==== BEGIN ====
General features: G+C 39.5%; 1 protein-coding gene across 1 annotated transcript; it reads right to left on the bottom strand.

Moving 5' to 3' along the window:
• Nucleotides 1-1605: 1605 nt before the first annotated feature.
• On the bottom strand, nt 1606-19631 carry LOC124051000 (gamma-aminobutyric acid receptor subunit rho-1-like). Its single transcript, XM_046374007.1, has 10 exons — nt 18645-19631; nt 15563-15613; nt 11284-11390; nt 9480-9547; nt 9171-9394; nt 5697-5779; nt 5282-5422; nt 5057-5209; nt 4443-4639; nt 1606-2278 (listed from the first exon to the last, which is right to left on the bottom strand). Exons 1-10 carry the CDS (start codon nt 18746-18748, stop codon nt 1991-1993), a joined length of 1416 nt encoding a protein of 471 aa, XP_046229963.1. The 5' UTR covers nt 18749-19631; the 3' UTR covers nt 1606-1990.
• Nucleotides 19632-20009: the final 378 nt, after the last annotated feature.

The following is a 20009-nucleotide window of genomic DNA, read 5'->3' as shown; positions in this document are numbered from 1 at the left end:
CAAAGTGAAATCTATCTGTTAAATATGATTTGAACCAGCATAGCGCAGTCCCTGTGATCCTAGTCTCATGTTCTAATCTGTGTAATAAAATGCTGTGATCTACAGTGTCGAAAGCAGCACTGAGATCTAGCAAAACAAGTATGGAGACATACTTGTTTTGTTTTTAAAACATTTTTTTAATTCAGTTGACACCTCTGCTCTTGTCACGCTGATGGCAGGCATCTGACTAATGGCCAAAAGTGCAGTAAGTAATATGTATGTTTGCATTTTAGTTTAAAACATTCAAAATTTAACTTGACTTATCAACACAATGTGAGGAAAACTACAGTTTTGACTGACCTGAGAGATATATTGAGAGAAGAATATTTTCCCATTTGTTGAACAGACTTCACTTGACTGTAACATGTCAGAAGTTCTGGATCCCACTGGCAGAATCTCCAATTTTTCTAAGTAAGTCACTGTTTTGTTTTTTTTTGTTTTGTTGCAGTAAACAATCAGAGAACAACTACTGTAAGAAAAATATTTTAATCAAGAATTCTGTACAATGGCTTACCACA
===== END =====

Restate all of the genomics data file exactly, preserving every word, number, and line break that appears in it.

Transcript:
General features: G+C 39.5%; 1 protein-coding gene across 1 annotated transcript; it reads right to left on the bottom strand.

Moving 5' to 3' along the window:
• Nucleotides 1-1605: 1605 nt before the first annotated feature.
• On the bottom strand, nt 1606-19631 carry LOC124051000 (gamma-aminobutyric acid receptor subunit rho-1-like). Its single transcript, XM_046374007.1, has 10 exons — nt 18645-19631; nt 15563-15613; nt 11284-11390; nt 9480-9547; nt 9171-9394; nt 5697-5779; nt 5282-5422; nt 5057-5209; nt 4443-4639; nt 1606-2278 (listed from the first exon to the last, which is right to left on the bottom strand). Exons 1-10 carry the CDS (start codon nt 18746-18748, stop codon nt 1991-1993), a joined length of 1416 nt encoding a protein of 471 aa, XP_046229963.1. The 5' UTR covers nt 18749-19631; the 3' UTR covers nt 1606-1990.
• Nucleotides 19632-20009: the final 378 nt, after the last annotated feature.

The following is a 20009-nucleotide window of genomic DNA, read 5'->3' as shown; positions in this document are numbered from 1 at the left end:
CAAAGTGAAATCTATCTGTTAAATATGATTTGAACCAGCATAGCGCAGTCCCTGTGATCCTAGTCTCATGTTCTAATCTGTGTAATAAAATGCTGTGATCTACAGTGTCGAAAGCAGCACTGAGATCTAGCAAAACAAGTATGGAGACATACTTGTTTTGTTTTTAAAACATTTTTTTAATTCAGTTGACACCTCTGCTCTTGTCACGCTGATGGCAGGCATCTGACTAATGGCCAAAAGTGCAGTAAGTAATATGTATGTTTGCATTTTAGTTTAAAACATTCAAAATTTAACTTGACTTATCAACACAATGTGAGGAAAACTACAGTTTTGACTGACCTGAGAGATATATTGAGAGAAGAATATTTTCCCATTTGTTGAACAGACTTCACTTGACTGTAACATGTCAGAAGTTCTGGATCCCACTGGCAGAATCTCCAATTTTTCTAAGTAAGTCACTGTTTTGTTTTTTTTTGTTTTGTTGCAGTAAACAATCAGAGAACAACTACTGTAAGAAAAATATTTTAATCAAGAATTCTGTACAATGGCTTACCACA